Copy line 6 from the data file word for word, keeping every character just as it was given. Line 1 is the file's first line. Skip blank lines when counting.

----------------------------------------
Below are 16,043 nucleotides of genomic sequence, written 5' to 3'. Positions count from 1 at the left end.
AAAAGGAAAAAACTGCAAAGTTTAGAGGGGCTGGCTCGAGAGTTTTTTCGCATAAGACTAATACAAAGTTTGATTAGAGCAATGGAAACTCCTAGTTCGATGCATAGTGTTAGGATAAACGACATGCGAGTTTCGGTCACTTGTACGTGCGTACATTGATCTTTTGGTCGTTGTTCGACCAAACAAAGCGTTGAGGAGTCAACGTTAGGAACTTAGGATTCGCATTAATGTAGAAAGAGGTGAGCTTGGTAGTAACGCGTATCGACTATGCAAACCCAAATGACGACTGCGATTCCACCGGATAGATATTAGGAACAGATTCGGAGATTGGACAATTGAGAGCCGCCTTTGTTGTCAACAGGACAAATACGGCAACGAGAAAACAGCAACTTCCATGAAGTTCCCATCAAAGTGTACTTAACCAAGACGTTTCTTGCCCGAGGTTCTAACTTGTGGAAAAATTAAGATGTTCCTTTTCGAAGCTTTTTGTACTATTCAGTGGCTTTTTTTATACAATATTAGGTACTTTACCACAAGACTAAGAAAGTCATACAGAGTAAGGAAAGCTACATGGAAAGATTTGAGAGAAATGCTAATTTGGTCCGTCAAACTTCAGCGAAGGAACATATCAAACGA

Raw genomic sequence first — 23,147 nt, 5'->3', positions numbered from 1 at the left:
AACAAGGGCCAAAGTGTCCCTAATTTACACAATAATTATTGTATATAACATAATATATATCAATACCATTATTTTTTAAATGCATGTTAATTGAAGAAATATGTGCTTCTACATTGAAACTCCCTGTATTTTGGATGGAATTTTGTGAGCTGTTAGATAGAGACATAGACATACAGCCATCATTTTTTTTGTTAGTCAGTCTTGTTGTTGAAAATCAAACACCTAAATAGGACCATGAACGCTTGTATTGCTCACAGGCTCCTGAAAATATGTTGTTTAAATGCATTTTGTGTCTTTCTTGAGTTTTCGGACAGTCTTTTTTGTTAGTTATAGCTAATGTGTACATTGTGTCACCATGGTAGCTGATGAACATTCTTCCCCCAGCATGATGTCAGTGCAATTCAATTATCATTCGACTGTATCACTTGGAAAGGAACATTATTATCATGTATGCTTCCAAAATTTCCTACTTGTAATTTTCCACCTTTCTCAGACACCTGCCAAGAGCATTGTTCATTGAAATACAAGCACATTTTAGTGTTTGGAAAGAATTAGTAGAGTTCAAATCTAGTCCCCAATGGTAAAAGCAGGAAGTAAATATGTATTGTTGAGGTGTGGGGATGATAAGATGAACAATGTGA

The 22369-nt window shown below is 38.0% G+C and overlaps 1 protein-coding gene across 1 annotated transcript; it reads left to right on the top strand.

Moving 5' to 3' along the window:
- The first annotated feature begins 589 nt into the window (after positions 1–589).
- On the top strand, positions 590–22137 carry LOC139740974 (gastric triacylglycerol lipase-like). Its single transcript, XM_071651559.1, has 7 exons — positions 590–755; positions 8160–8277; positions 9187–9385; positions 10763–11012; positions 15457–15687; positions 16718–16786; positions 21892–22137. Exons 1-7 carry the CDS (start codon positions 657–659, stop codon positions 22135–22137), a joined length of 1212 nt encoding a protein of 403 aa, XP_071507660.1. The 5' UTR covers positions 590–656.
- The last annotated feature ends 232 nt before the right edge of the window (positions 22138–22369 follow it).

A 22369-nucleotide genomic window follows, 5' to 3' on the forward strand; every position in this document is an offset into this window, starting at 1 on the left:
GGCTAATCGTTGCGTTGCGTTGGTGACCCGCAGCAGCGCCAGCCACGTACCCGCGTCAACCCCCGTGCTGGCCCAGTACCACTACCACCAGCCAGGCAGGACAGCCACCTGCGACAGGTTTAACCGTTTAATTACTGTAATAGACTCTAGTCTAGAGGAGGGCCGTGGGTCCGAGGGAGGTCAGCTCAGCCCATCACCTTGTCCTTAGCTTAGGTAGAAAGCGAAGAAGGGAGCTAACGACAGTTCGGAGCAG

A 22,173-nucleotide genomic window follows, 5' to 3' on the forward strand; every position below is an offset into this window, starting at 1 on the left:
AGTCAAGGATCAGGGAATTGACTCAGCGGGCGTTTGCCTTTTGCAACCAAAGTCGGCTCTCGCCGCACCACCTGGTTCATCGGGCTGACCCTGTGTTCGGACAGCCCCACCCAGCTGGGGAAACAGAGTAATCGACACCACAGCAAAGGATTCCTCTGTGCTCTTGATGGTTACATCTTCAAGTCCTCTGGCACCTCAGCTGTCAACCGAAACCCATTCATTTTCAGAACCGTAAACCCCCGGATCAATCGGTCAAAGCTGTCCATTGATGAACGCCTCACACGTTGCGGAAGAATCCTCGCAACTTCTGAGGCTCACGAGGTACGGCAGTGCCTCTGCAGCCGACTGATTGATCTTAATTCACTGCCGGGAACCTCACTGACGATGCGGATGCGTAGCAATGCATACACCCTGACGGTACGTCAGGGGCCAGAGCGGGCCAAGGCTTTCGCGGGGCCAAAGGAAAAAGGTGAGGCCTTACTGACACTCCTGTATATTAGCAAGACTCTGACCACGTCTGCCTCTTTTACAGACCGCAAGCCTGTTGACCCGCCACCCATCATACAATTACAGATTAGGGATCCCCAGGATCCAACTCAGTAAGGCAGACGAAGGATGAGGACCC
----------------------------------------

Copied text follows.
Moving 5' to 3' along the window: